By the end of the decade, the Canadian KKK had begun to fade away. That did not mean that racism and bigotry left with it; those things had never needed the Klan to flourish, and they would continue after the Klan had gone. But the organization’s Canadian roots were not that deep; certainly there were more-established groups drawing on religious bigotry, anti-French nativism, and anti-immigrant feelings.
Secrecy makes it hard to ascertain how many Canadians joined the group, but deeply committed members were probably in the hundreds, somewhat active members in the thousands, and occasional participants in the tens of thousands. Even if most of them eschewed violence, there were enough to perpetrate, or at least condone, threats, vandalism, and in some cases physical attacks. But, as Bartley argues, the Canadian Klan was far less violent than its American counterpart. Its impact in Saskatchewan notwithstanding, it never played an outsized role in everyday life or politics as it did in the U.S. Even when it tried, it was far less influential than the more mainstream Orange Order.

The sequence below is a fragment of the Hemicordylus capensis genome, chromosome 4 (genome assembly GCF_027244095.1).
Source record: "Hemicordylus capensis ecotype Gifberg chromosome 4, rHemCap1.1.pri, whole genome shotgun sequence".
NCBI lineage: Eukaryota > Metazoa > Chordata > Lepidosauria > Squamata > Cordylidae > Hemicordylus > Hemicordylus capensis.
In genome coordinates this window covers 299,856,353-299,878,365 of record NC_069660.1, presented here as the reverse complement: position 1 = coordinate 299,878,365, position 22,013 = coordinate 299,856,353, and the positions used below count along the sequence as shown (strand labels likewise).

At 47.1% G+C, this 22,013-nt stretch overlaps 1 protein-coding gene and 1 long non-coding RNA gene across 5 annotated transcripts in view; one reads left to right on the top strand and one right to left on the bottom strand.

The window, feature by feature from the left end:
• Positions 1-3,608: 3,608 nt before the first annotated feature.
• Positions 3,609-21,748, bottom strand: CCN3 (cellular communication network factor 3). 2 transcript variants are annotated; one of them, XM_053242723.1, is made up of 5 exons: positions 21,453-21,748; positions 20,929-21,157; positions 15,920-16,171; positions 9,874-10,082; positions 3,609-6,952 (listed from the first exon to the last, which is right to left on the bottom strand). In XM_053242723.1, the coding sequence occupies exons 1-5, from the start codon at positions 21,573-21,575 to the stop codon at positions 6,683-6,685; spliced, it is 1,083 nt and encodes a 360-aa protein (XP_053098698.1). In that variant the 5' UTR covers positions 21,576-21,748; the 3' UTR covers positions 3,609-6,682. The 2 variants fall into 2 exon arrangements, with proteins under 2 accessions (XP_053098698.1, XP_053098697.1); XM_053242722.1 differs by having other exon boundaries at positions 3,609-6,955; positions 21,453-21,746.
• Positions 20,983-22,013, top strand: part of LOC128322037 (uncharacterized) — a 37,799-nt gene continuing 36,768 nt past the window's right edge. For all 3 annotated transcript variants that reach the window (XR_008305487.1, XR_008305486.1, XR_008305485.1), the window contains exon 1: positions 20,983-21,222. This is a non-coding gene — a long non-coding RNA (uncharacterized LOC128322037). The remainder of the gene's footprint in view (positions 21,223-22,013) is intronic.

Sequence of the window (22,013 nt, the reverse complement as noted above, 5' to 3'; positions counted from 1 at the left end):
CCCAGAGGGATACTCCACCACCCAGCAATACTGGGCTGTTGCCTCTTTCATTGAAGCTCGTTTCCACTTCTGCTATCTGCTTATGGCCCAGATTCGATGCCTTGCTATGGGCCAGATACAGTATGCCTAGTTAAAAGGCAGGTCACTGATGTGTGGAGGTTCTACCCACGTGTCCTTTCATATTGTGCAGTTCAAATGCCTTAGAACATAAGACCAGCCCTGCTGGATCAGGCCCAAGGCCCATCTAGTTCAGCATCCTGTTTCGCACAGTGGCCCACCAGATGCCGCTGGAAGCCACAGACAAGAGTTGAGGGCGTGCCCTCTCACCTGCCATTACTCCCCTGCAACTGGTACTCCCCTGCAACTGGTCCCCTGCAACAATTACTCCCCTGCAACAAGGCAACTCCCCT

The Klan largely disappeared from Canada in the 1930s and returned only in the 1980s, somewhat surprisingly, in reaction to the Charter of Rights and Freedoms brought in by the Liberal government. Like its predecessor, this modern Klan never seemed to get off the ground.
A small number of thugs and misfits (many of whom were ex-military) had big dreams of a “whites-only” country, but they could not organize themselves out of a cardboard box. When they attempted to, they were regularly met — and usually far outnumbered — by local opposition. Before too long, the revived movement was infiltrated by the police, and members were more likely to murder each other than to target anyone else. It also dropped its anti-Catholic and anti-French edge, making a Quebec wing — with its homophobic and anti-Indigenous emphasis — possible.
Bartley’s section on the KKK’s involvement in the Mercier Bridge blockade, part of the larger Oka Crisis, in 1990, is one of the best in the book: “The Klansmen began distributing anti-Mohawk pamphlets to the predominantly white onlookers, highlighting their presence with placards urging the Quebec government to take a hard line.” Days later, a large group “collected at the north exit from the bridge in the suburb of LaSalle, watching the Mohawks negotiate their way through the police line.” These were Klan members and other angry locals, who “pelted the cars full of fleeing Mohawks” with “volleys of large rocks and jagged pieces of asphalt.” Bartley also includes a detailed chapter on the Klan’s remarkable if dubious plan to invade the small Caribbean island of Dominica, in the early 1980s. It is a fascinating story, but because the plot was financed and run out of the U.S., supported primarily by Americans, and not sanctioned by the intolerant fraternity, it doesn’t shed much light on the Canadian KKK.